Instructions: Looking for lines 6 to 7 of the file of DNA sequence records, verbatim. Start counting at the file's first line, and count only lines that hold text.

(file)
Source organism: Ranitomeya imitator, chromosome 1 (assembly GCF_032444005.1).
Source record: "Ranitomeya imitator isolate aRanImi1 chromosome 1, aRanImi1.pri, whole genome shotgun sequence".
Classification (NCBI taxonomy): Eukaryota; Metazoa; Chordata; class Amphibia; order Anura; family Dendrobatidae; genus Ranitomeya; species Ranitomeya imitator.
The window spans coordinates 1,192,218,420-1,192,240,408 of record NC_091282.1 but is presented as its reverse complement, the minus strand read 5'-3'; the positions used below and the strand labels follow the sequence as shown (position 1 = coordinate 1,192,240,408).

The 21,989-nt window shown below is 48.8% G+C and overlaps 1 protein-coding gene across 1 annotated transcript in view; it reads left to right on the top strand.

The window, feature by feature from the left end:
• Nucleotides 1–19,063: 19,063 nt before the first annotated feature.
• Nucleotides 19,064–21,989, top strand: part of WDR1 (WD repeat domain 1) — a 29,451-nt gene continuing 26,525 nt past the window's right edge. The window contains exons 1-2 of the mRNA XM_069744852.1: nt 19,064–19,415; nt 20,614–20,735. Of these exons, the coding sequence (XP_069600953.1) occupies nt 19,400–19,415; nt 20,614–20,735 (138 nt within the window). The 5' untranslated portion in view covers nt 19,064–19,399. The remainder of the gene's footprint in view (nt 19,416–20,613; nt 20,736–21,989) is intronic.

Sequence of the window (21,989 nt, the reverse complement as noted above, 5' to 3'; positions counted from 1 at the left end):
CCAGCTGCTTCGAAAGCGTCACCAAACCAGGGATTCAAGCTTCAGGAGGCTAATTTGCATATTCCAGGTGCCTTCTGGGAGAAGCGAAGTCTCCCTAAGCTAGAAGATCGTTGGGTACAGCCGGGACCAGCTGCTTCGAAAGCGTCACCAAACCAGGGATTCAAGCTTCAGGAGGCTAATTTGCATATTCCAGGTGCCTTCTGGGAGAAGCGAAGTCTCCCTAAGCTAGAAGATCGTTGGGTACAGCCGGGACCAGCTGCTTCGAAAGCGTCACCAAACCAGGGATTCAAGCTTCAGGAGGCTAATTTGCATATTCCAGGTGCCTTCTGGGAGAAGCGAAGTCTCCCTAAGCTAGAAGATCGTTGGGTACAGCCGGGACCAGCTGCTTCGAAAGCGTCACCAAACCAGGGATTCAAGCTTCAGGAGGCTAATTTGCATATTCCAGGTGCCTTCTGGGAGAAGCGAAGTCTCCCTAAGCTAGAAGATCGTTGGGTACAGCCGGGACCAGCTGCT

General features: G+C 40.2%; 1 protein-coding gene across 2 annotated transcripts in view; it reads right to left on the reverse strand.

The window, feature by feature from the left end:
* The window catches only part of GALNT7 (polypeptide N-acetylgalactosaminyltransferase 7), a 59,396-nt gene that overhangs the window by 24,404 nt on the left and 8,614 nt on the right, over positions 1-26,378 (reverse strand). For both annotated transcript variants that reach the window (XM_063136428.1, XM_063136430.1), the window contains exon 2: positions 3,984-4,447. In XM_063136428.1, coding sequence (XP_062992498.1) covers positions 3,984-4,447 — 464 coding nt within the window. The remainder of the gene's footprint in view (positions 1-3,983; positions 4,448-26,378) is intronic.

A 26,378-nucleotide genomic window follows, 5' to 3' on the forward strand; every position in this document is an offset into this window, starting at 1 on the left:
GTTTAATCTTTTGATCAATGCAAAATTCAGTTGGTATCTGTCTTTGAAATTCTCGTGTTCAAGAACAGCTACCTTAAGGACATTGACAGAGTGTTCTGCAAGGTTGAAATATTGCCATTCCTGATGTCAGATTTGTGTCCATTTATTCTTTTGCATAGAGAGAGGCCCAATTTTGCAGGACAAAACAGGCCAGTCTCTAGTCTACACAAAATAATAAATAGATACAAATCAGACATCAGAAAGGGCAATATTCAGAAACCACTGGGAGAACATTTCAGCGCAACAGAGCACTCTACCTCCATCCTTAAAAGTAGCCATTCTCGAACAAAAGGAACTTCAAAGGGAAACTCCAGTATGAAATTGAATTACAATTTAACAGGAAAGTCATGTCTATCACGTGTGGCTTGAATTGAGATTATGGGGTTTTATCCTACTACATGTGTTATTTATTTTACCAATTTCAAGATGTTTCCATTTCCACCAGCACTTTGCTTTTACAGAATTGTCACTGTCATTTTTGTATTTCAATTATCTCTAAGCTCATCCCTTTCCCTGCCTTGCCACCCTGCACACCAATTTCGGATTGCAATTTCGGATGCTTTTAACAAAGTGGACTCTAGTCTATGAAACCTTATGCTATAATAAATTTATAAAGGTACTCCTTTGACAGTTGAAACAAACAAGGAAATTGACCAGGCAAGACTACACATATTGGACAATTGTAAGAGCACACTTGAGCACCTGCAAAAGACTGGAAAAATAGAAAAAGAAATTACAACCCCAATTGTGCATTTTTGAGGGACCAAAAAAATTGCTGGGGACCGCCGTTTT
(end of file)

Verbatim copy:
The window, feature by feature from the left end:
• Nucleotides 1–19,063: 19,063 nt before the first annotated feature.